Motorcycle Monthly - - Knowledge -

Lay­out: A sin­gle bar­rel and pis­ton. Ben­e­fits: Strong low-down torque, sim­ple de­sign, light and com­pact.

In 1894, Ger­man man­u­fac­turer Hilde­brand & Wolfmüller (H&W) be­came what is ac­knowl­edged as the first se­ries man­u­fac­turer of mo­tor­cy­cles. As with the steam-pow­ered bi­cy­cles that had come be­fore it, the H&W was pow­ered by a sim­ple sin­gle-cylin­der en­gine.

Easy to pro­duce and af­ford­ably man­u­fac­tured, the pop­u­lar con­fig­u­ra­tion has been utilised by al­most ev­ery two-wheel man­u­fac­turer ever since. As early as the 1920s, more vi­brant en­gine de­signs started to chal­lenge the sin­gle’s uni­ver­sal ap­pli­ca­tion, but some man­u­fac­tur­ers per­sisted longer than oth­ers, in­clud­ing Rudge, which went on to pro­duce a 750cc sin­gle.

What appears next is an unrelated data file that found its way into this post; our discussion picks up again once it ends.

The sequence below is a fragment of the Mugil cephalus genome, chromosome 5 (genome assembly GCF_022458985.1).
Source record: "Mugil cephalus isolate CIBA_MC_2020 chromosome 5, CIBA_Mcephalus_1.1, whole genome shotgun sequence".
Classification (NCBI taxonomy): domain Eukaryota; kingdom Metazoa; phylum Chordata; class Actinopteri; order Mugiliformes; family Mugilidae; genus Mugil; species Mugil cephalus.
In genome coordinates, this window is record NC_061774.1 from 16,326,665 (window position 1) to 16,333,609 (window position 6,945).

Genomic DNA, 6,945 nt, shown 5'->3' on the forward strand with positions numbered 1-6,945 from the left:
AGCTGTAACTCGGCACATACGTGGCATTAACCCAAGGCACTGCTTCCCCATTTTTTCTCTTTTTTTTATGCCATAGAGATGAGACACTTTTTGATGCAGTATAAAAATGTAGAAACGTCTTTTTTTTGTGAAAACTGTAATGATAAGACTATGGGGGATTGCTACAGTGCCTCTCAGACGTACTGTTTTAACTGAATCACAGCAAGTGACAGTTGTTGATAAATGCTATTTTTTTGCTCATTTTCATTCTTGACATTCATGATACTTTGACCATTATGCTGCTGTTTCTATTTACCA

Most Bri­tish bikes pre-Sec­ond World War were pow­ered by sin­gles, with many man­u­fac­tur­ers sim­ply al­ter­ing the stroke of the bar­rel – while main­tain­ing the bore and pis­ton pre­vi­ously used to in­crease the ca­pac­ity of the mo­tor.

Honda re­leased the sin­gle-cylin­dered XBR in the 1980s, but it never won over the mar­ket as in­tended. Nowa­days, most sin­gles are re­lated to lower ca­pac­ity ma­chines, with a par­tic­u­lar ori­en­ta­tion to­wards off-road mo­tor­cy­cles.

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